an interview with the shard writer conducted by the poetry editor of the only swahili lit mag in the state of mississippi



“I want to thank you for taking time out of your busy life to grant me this interview. I want to thank you for paying my plane fare to this barren wasteland in which you eke out a living and scribble your Shards. I want to thank you for coming to my rescue when they detained me at the Seattle airport. I wish to–“

“Yeah, yeah, think nothing of it. It’s all part of the game.”

“Is life a game?”


“You just said–“

“I said it’s part of the game. The rigmarole. The game isn’t life. If you start thinking life’s a game, you’re up shit’s creek without a paddle.”

“What is life? What is shit’s creek? Are you speaking metaphorically?”

“Good god, man–concentrate on the Shards!”

“It’s hard to concentrate on the Shards. When I read the Shards, my concentration explodes like a cloud of doves.”

“Ho! Cloud of doves! Now that’s good! Why don’t you move up here and work with me? Sooner or later you’re going to get killed, romping around Mississippi speaking Swahili. Are you really Swahili? Your English is awfully good. And you’re pretty short for a Swahili. How tall are you?”

“Now look who’s losing focus.”

“Now we’re getting someplace. You have to talk Shard talk to talk about Shards…”

“When did you start writing Shards?”

“Yawn. Next question.”

“Are you angry at the world?”

“What’s today? Is today Sunday? Never on Sunday. Sometimes during the week, and once in a blue moon on Saturdays, but never on Sunday.”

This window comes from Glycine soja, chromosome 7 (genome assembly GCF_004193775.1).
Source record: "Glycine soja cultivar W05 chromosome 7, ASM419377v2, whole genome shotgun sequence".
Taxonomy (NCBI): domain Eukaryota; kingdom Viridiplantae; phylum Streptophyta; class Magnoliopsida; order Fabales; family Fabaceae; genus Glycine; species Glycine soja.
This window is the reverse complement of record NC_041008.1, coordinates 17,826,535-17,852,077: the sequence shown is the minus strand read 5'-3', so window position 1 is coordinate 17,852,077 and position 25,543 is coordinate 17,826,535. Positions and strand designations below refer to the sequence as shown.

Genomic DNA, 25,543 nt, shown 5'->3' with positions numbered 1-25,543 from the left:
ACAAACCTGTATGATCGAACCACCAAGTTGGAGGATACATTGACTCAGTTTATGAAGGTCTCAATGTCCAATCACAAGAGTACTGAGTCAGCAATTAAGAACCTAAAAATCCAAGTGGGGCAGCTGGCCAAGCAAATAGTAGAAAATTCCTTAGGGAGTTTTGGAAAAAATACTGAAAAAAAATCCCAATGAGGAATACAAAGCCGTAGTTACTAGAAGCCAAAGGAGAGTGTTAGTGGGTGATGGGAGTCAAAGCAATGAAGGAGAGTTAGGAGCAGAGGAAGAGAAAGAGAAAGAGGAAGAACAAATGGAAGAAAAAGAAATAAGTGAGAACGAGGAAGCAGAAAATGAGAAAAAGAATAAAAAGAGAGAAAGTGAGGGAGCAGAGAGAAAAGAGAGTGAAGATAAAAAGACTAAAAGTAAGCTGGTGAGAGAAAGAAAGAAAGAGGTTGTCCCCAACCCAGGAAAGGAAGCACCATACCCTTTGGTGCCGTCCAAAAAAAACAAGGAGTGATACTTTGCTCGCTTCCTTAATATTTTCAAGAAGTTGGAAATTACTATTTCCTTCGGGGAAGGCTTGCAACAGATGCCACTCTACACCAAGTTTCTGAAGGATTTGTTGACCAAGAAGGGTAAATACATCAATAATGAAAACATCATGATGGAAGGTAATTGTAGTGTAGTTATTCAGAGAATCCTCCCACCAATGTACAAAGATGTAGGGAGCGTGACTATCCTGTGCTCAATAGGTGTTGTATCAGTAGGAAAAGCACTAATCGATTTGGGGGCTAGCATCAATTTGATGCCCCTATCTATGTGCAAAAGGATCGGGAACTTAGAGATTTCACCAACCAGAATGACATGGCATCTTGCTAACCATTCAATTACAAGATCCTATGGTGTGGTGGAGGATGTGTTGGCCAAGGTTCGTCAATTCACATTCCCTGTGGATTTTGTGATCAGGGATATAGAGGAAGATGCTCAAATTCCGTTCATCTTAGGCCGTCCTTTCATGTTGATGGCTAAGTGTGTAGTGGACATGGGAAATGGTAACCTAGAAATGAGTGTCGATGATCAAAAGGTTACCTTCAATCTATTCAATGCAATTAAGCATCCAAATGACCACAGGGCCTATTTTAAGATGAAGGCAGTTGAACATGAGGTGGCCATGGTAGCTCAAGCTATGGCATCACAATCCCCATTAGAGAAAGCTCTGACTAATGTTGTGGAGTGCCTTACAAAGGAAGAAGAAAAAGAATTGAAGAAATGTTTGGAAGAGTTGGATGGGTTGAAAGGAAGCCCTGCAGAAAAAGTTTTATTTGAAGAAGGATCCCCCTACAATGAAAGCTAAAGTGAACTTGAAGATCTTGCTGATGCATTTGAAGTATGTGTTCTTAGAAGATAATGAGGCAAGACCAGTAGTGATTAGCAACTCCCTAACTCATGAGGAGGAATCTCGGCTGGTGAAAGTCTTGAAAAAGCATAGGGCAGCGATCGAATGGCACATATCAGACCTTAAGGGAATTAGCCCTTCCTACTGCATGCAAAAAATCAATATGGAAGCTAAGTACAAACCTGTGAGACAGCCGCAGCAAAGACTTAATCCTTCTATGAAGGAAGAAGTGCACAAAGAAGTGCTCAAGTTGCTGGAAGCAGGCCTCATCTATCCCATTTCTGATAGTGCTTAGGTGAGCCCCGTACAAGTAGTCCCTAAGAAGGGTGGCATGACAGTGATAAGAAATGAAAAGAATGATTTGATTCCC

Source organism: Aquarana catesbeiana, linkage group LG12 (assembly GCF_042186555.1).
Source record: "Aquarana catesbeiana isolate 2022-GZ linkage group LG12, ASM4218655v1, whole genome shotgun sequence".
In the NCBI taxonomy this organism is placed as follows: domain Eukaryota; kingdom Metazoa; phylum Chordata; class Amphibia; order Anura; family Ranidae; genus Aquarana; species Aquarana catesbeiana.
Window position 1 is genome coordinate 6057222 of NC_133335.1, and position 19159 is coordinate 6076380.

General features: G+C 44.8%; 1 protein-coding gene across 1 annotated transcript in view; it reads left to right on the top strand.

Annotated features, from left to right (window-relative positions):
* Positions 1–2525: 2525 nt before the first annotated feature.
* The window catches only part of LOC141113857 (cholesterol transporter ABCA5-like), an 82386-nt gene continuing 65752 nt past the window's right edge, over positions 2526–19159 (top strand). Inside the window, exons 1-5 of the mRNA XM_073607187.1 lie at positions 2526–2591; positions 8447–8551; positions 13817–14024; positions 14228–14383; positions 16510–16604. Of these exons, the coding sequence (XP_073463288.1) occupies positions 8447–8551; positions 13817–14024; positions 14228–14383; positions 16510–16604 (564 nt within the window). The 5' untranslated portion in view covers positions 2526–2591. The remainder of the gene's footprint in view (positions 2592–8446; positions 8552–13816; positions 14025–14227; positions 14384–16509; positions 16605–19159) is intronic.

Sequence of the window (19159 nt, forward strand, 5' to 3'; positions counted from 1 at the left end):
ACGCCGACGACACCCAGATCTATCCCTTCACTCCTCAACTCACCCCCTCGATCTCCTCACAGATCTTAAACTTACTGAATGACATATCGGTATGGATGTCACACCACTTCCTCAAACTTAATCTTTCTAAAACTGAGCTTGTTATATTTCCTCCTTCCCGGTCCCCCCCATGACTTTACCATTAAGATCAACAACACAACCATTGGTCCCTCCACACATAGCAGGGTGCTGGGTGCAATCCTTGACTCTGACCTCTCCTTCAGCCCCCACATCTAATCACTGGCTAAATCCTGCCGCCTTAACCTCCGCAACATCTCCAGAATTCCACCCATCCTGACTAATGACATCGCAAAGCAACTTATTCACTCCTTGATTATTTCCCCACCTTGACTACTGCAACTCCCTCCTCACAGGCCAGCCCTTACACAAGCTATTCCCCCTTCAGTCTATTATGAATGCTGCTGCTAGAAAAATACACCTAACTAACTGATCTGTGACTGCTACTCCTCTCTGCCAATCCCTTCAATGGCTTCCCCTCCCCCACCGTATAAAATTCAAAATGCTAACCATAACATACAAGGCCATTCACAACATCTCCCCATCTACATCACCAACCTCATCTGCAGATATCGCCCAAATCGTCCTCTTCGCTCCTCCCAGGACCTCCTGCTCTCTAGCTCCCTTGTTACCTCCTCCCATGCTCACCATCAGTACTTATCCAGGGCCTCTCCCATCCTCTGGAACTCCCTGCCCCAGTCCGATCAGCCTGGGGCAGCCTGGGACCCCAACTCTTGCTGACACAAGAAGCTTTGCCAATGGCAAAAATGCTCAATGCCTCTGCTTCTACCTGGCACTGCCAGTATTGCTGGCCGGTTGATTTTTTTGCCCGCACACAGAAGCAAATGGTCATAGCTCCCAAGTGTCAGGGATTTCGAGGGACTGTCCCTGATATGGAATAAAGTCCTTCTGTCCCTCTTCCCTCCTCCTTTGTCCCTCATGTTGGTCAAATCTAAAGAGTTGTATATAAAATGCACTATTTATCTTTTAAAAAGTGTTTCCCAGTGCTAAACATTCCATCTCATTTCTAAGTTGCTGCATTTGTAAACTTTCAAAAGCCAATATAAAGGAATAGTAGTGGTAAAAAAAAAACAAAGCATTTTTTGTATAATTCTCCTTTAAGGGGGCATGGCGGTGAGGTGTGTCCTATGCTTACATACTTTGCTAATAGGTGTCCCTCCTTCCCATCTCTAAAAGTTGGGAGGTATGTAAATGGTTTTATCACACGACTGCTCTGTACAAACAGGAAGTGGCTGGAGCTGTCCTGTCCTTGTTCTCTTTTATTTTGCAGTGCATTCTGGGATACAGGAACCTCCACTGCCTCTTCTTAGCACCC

“Is ‘blue moon’ a metaphor?”

“It’s a tavern in Seattle. Once I got into it with a bunch of bikers in the Moon and they dragged me out on the sidewalk and beat the living crap out of me.”

“Did you write a Shard about it?”

“Shards aren’t about something. They are something. And I wasn’t writing Shards back then. I filled out a police report and they locked me up and tried to beat a confession out of me. Turns out the bikers were undercover narcotics agents.”

“Did this experience provide raw material for your writing?”

“Life’s raw material.”

“Ah! Now we know what life is!”

“The cat’s out of the bag.”

“This isn’t going the way I thought it would. Can we start over?”

“Not unless you’re willing to U-turn in the middle of a freeway of fast traffic.”

“Well then. How have Shards impacted your life?”

“Ha! ha! ha!”

“Have they changed the way you think?”

“How I think?


“Thinking is the highest form of censorship.”

“This is all very confusing.”

“Now you’re getting the idea.”

“Do you think you’ll ever be recognized?”

“I repeat, thinking is the highest form of censorship.”

“Why do I have the feeling you’re ridiculing me?”

“I don’t know. Paranoia?”

“Has anyone ever threatened your life?”

“Well, there were those precinct cops after the Blue Moon incident.”

“Are the Shards so much a part of you that you don’t have to think, is that what you’re saying?”

“The Shards are not a part of me. The Shards are taking me over. I’m disappearing up my own asshole. The way things are going, soon I will not exist in concrete form. My corporeal being is shimmering out of existence. It’s a little scary.”